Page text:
The accident chains cited above almost always involve driver error. But they can also reflect ambiguous policies and procedures (e.g., letting drivers select the stops), poor planning (e.g., running times exceeding cycle times), poor system design (e.g., stops placed at dangerous intersections opposite schools), poor management (e.g., assigning drivers to parts of the service area with which they are unfamiliar), poor purchasing and specification (e.g., no radios), deficiencies in training (e.g., radio procedures), poor or non-existent monitoring (e.g., no review of drivers’ logs or pre-trip inspection check-outs) or poor maintenance (e.g., defective securement device floor mounts). Many rudimentary procedures performed negligently are described clearly in policy documents and training materials. These errors and omissions, and their contrast to properly-described procedures, are easily identified by personal injury attorneys. Their significance increases as technical experts link them to errors and omissions made further up the management hierarchy – negligence about which jurors are far less forgiving.

Once a plaintiff’s attorney “locks in” to the discovery of rudimentary negligence, his or her expert witness is likely to find the errors and omissions less apparent to the casual observer. These related errors and omissions often “set the stage” for the errors and omissions made by drivers. Or they provide the context or environment within which driver errors and omissions translate into injuries or deaths. But even where errors and omissions above the driver level are not the proximate cause of an accident, their identification helps to “color the defendant negligent.” When plaintiffs’ attorneys and their experts familiarize jurors with the layers of transportation planning, management and operating functions which lie “below the surface,” and explain their relationship to the more obvious errors and omissions which they naturally understand, defendant’s attorneys have a difficult time arguing that certain links in the chain of negligence did not matter. While there is often enough negligence below the surface to fill a bus (or a courtroom), rudimentary errors and omissions open the doors.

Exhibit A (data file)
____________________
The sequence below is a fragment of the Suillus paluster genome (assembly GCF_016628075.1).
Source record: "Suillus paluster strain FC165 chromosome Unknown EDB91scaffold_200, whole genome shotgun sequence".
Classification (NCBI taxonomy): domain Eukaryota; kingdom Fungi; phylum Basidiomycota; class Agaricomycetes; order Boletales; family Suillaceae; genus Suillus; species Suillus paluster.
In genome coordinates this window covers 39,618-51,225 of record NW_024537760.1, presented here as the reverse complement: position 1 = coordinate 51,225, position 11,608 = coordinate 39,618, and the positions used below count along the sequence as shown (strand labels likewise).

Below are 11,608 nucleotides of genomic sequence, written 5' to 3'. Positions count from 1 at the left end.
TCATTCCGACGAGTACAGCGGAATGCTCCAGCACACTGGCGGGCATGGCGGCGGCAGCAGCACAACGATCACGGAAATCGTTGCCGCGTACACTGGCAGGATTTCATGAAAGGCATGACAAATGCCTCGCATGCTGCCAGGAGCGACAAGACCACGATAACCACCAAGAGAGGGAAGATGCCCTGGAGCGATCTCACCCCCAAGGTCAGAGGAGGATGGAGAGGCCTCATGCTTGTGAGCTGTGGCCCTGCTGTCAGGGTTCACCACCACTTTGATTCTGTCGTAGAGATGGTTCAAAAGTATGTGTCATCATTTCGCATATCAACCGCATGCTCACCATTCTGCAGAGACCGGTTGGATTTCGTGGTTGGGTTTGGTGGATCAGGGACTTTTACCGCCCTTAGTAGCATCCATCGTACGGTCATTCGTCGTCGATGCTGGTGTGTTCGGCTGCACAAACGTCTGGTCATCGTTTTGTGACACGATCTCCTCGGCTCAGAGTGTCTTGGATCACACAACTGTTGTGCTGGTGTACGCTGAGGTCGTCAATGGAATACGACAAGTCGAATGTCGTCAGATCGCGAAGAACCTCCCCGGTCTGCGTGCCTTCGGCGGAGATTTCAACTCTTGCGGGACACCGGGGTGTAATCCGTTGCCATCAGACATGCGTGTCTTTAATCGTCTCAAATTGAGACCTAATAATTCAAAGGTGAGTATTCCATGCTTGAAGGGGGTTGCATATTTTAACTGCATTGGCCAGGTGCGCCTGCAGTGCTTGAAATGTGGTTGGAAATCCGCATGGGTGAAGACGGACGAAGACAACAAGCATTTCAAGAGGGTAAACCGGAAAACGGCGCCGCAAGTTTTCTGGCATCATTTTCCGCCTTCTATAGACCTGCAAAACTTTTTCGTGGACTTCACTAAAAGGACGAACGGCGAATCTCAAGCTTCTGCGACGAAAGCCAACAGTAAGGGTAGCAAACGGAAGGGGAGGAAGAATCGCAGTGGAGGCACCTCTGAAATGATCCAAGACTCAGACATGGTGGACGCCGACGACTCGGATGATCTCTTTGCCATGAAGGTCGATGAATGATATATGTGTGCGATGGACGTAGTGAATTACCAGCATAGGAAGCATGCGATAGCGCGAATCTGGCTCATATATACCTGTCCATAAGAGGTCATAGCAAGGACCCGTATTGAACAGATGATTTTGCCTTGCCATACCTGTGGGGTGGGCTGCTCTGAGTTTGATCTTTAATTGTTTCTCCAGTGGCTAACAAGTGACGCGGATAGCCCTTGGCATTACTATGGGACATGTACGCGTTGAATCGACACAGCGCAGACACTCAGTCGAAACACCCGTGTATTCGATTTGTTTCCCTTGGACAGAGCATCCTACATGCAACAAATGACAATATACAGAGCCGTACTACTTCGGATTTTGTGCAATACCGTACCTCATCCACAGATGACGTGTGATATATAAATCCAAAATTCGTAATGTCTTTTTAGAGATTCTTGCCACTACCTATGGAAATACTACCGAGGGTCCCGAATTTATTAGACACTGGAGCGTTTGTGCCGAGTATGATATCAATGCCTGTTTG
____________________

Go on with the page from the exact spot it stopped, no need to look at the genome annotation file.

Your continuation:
Safety and liability are clearly cousins. But they are not siblings, much less twins. And they are hardly synonymous. Greatly complicating their distinction is the fact that, on occasion, our legal system encourages one to undermine safety in order to reduce exposure to liability.

One common illustration of this dilemma can be found in crossing accidents. Safety considerations require one to cross in front of a school bus and in back of a transit bus. Because many schoolchildren use both types of buses, a significant number of crossing accidents understandably involve schoolchildren. In response to concerns for both safety and liability, transit agencies and school districts have increasingly begun to teach schoolchildren how to cross after alighting from a transit bus. But this practice presents a conflict, particularly to younger schoolchildren: K-2 students have enough trouble simply remembering to cross in front of a school bus. If also taught to cross in back of a transit bus, students alighting from a bus of any type would now have to ponder (a) “What kind of bus was I just on?” and (b) “What kind of crossing correlates with that kind of bus?”

This dilemma illustrates how complex safety measures often are, and why the design and implementation of many safety programs must be conducted with great caution. Crossing accidents, in particular, illustrate the costs – in both human and monetary terms – of the transit community’s long-standing isolation from other public transportation communities. The importance of including experts from these other communities in planning, system design and training activities is a critical element of responsible risk management – even though such interaction is rarely factored into it.